Today I have visited the kinkaku-ji, or it is also called as Rokuon-ji, the golden pavilion in Kyoto city, Japan. Kikaku-ji is a reliquary hall (Japan: 舎利殿 – shariden) containing relics of the master. The pavilion is part of the temple namely Rokuon-ji, but most of the people call it Kinkaku-ji as the main building in the complex is kinkaku-ki.
|Kikaku-ji: The golden Pavilion
Originally, the temple was the site of villa which the name is Kitayama-dai which is owned by statesman namely Saionji Kintsune. The 3rd Muromachi’s shogun, Ashikaga Yoshimitsu, took liking to the area and acquired it from Kitsune family in 1397. The the villa was built and get a name, Kitayama-den.
In the center of the complex are garden and buildings while the rest of area also remain interesting places like other gardens, otera (shrine) and some hills. The place also maintained as the official guesthouse, welcoming Emperror Gokomatsu, father of Zen teacher, Ikkyu) and other members of the nobility. The villa achieved the glorious era during the Muromachi period which make trading with China. Its know as the Kitayama culture.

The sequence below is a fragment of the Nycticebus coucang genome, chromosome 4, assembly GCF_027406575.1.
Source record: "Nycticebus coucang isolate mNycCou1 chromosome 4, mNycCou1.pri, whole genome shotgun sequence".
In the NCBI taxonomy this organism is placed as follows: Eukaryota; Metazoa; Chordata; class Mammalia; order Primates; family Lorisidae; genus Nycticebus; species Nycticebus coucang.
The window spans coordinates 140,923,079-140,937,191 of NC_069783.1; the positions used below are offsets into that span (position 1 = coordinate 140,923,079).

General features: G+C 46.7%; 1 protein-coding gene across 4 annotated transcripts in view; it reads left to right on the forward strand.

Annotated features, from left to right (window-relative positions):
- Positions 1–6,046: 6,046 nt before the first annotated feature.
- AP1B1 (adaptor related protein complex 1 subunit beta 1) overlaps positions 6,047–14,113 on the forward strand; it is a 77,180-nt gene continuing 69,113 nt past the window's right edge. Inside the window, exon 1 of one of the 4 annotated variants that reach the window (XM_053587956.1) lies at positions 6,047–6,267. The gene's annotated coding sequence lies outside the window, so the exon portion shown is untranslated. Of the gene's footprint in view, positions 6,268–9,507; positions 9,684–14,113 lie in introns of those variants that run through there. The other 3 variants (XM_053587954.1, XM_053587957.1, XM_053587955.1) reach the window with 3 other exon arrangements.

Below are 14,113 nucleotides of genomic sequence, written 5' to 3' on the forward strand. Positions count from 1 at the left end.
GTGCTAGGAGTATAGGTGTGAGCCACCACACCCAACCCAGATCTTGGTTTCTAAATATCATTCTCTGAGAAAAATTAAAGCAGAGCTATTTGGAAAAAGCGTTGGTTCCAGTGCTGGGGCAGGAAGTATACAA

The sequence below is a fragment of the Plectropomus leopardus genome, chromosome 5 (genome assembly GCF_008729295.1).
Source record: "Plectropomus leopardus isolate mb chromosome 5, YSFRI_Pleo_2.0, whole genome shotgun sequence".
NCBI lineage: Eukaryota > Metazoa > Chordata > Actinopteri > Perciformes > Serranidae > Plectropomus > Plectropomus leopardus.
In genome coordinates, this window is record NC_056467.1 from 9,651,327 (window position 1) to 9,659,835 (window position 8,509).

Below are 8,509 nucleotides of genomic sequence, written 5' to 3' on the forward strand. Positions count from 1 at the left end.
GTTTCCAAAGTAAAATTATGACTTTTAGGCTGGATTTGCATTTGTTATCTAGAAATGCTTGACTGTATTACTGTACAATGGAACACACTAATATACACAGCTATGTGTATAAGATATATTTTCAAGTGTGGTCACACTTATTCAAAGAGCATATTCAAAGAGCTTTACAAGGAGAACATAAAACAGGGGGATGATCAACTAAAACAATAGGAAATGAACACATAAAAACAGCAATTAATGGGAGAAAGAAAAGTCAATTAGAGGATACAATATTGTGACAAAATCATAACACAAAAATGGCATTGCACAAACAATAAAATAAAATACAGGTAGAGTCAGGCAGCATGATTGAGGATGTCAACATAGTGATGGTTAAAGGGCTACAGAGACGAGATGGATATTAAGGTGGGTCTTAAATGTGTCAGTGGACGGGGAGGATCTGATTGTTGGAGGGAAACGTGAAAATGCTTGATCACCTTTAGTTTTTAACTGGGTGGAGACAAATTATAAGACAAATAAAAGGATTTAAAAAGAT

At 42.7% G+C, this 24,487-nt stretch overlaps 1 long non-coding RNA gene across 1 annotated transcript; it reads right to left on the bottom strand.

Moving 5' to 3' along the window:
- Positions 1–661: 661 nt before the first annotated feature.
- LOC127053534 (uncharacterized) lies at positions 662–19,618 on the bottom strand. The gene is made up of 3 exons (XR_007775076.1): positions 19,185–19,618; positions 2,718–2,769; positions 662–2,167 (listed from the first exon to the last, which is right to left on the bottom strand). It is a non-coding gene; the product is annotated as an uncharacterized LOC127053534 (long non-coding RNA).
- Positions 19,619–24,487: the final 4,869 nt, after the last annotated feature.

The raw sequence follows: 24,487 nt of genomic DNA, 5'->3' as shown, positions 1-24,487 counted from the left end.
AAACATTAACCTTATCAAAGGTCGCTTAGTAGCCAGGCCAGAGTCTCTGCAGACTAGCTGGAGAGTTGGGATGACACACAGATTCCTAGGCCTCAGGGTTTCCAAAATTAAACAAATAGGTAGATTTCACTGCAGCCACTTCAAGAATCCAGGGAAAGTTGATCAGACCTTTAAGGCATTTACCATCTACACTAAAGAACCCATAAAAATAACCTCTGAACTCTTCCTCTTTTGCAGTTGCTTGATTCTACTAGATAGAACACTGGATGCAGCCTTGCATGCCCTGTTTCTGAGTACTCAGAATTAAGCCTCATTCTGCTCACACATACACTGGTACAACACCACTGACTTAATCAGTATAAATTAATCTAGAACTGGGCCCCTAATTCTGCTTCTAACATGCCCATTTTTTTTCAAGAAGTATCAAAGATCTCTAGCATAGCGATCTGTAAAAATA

After the die of Yoshimitsu, the villa was converted into temple by priest Muso-kokushi, the first abbot. The temple’s name, Rokuon-ji was derived from the name of Yoshimitsu which is given for the text era, Rokuon-in-den.
The United Nation for Education, Scientific and Cultural Organization (UNESCO) acknowledges the Kinkaku-ji as a world cultural heritage in 1994.
Map of Kinkaku-ji
The following is simple map of Kinkaku-ji as shown from here.
For access to Kinkaku-ji, you can visit the following url:
The following map was obtained from the link above. The Kinkaku-ji was located about 13 km from the Meishin Expressway, Kyoto Higashi or Minami Interchange.
|Acess Map of Kinkaku-ji